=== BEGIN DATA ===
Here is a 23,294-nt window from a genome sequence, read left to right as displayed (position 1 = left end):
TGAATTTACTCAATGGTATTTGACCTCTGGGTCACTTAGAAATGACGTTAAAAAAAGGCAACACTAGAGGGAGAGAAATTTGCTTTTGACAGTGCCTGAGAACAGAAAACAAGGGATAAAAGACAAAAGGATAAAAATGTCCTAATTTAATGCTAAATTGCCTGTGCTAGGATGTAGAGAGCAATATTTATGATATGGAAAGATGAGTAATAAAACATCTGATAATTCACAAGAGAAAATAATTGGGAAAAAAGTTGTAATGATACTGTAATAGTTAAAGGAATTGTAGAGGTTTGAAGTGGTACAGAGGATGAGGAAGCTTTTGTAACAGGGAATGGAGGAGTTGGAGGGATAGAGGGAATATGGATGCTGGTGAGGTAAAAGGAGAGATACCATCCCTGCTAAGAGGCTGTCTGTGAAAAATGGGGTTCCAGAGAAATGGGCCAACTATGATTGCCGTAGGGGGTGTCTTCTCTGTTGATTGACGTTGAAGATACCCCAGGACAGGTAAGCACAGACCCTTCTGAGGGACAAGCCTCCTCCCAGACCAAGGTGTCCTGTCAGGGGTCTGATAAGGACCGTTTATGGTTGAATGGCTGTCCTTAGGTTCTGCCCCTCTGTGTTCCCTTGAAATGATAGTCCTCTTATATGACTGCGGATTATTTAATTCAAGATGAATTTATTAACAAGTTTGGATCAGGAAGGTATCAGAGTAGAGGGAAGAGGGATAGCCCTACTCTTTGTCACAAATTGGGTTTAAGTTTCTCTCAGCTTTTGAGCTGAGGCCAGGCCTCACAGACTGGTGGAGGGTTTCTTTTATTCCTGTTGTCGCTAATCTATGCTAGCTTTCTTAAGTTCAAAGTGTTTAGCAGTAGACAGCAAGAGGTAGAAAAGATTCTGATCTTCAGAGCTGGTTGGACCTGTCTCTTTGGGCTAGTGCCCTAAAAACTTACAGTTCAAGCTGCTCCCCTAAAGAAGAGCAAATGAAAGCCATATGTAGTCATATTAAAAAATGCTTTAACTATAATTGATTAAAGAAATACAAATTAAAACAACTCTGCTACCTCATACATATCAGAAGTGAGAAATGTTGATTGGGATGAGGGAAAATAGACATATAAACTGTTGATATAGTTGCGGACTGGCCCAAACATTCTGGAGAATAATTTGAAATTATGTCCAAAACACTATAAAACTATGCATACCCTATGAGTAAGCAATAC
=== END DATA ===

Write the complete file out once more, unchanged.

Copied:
Here is a 23,294-nt window from a genome sequence, read left to right as displayed (position 1 = left end):
TGAATTTACTCAATGGTATTTGACCTCTGGGTCACTTAGAAATGACGTTAAAAAAAGGCAACACTAGAGGGAGAGAAATTTGCTTTTGACAGTGCCTGAGAACAGAAAACAAGGGATAAAAGACAAAAGGATAAAAATGTCCTAATTTAATGCTAAATTGCCTGTGCTAGGATGTAGAGAGCAATATTTATGATATGGAAAGATGAGTAATAAAACATCTGATAATTCACAAGAGAAAATAATTGGGAAAAAAGTTGTAATGATACTGTAATAGTTAAAGGAATTGTAGAGGTTTGAAGTGGTACAGAGGATGAGGAAGCTTTTGTAACAGGGAATGGAGGAGTTGGAGGGATAGAGGGAATATGGATGCTGGTGAGGTAAAAGGAGAGATACCATCCCTGCTAAGAGGCTGTCTGTGAAAAATGGGGTTCCAGAGAAATGGGCCAACTATGATTGCCGTAGGGGGTGTCTTCTCTGTTGATTGACGTTGAAGATACCCCAGGACAGGTAAGCACAGACCCTTCTGAGGGACAAGCCTCCTCCCAGACCAAGGTGTCCTGTCAGGGGTCTGATAAGGACCGTTTATGGTTGAATGGCTGTCCTTAGGTTCTGCCCCTCTGTGTTCCCTTGAAATGATAGTCCTCTTATATGACTGCGGATTATTTAATTCAAGATGAATTTATTAACAAGTTTGGATCAGGAAGGTATCAGAGTAGAGGGAAGAGGGATAGCCCTACTCTTTGTCACAAATTGGGTTTAAGTTTCTCTCAGCTTTTGAGCTGAGGCCAGGCCTCACAGACTGGTGGAGGGTTTCTTTTATTCCTGTTGTCGCTAATCTATGCTAGCTTTCTTAAGTTCAAAGTGTTTAGCAGTAGACAGCAAGAGGTAGAAAAGATTCTGATCTTCAGAGCTGGTTGGACCTGTCTCTTTGGGCTAGTGCCCTAAAAACTTACAGTTCAAGCTGCTCCCCTAAAGAAGAGCAAATGAAAGCCATATGTAGTCATATTAAAAAATGCTTTAACTATAATTGATTAAAGAAATACAAATTAAAACAACTCTGCTACCTCATACATATCAGAAGTGAGAAATGTTGATTGGGATGAGGGAAAATAGACATATAAACTGTTGATATAGTTGCGGACTGGCCCAAACATTCTGGAGAATAATTTGAAATTATGTCCAAAACACTATAAAACTATGCATACCCTATGAGTAAGCAATAC